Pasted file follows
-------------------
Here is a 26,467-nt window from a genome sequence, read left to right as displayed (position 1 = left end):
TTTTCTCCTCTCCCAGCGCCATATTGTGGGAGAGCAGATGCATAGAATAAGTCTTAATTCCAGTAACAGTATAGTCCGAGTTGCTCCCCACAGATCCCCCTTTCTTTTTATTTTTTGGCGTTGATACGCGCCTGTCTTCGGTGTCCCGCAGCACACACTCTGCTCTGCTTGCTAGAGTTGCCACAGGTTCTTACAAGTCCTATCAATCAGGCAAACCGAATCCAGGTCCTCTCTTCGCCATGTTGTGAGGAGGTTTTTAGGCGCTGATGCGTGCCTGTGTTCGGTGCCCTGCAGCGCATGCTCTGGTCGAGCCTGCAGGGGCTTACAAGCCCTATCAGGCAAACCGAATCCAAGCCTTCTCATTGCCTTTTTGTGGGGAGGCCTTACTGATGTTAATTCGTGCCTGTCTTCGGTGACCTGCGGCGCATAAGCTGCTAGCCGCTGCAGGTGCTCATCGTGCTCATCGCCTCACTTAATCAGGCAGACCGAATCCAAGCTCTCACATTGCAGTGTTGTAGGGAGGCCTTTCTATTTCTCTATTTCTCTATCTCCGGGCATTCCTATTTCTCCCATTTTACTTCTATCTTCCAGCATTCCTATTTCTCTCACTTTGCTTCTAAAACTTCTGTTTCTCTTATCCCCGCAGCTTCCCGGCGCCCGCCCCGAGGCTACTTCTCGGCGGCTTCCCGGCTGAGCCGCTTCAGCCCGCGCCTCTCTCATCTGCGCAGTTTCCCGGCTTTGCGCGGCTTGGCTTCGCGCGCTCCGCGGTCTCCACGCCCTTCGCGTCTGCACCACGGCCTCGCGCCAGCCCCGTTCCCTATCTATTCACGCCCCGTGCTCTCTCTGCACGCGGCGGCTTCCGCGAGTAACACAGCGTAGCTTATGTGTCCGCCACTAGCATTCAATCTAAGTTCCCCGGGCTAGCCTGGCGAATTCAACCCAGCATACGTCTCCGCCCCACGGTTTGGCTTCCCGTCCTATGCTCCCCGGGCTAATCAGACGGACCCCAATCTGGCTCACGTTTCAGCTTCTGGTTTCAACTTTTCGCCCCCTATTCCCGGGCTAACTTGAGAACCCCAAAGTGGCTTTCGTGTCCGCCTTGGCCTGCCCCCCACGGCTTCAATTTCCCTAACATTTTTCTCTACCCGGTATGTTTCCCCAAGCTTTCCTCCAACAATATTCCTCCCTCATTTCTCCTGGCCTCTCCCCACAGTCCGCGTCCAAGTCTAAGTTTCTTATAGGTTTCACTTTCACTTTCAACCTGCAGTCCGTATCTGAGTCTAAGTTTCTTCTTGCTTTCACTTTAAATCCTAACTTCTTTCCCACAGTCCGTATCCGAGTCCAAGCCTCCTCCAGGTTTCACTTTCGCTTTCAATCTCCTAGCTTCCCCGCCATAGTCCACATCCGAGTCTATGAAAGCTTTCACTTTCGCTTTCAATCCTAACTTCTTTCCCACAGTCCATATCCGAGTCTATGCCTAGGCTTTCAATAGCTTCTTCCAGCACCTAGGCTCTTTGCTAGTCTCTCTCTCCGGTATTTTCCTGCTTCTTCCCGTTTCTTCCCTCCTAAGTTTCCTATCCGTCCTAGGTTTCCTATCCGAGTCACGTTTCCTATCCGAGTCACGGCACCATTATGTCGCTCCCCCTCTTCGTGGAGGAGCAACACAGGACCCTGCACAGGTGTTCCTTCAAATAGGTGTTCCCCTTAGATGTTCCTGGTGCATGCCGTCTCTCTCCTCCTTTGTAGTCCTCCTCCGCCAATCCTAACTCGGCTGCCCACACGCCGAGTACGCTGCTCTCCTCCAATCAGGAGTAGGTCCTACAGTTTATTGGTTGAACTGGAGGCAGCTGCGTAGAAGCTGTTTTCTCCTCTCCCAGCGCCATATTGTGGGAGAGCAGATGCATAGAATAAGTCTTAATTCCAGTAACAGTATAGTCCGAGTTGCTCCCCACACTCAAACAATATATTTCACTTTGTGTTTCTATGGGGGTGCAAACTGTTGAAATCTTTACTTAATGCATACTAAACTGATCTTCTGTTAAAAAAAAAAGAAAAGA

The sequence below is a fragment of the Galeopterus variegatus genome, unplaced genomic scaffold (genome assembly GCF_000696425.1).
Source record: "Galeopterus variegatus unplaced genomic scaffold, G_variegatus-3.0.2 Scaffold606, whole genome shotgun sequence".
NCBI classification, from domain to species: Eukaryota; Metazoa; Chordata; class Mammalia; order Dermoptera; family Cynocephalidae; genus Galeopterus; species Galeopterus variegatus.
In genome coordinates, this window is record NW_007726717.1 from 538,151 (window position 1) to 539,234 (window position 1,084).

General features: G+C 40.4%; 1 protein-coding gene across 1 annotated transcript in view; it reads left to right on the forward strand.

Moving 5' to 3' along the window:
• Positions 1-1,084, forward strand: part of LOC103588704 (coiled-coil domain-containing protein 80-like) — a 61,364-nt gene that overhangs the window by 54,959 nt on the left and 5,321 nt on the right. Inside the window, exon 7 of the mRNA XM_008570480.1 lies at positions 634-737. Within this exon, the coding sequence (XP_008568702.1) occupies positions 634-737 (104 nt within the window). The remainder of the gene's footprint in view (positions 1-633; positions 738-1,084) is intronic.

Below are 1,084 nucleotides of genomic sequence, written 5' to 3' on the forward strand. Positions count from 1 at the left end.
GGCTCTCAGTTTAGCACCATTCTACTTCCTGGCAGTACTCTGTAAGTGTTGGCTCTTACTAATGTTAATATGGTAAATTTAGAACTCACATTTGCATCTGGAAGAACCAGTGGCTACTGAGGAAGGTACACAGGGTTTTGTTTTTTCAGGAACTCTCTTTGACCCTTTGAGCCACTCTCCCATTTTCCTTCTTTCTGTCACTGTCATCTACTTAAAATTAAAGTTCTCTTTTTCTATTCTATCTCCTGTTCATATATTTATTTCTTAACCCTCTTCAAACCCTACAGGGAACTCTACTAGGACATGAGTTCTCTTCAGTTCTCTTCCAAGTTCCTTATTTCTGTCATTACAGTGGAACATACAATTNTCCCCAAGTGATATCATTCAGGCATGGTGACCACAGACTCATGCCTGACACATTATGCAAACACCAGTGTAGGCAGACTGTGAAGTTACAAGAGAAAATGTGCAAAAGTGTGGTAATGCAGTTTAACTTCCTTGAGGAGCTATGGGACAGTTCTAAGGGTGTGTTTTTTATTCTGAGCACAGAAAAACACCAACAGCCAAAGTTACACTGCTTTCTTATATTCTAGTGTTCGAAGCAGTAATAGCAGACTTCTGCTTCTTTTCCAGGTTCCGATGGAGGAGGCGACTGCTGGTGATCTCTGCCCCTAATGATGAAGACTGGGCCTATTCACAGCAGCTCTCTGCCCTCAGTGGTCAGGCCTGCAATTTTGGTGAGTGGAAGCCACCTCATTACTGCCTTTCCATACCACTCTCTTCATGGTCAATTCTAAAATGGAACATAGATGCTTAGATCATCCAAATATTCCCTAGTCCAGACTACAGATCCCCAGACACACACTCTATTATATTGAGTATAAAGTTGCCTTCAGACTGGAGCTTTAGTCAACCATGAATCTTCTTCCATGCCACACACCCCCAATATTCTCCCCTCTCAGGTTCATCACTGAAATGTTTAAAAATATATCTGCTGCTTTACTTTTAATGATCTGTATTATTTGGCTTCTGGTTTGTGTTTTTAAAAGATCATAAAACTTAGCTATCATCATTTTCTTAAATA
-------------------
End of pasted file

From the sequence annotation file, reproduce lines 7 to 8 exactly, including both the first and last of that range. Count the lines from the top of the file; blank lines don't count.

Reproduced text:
General features: G+C 40.4%; 1 protein-coding gene across 1 annotated transcript in view; it reads left to right on the forward strand.

Moving 5' to 3' along the window: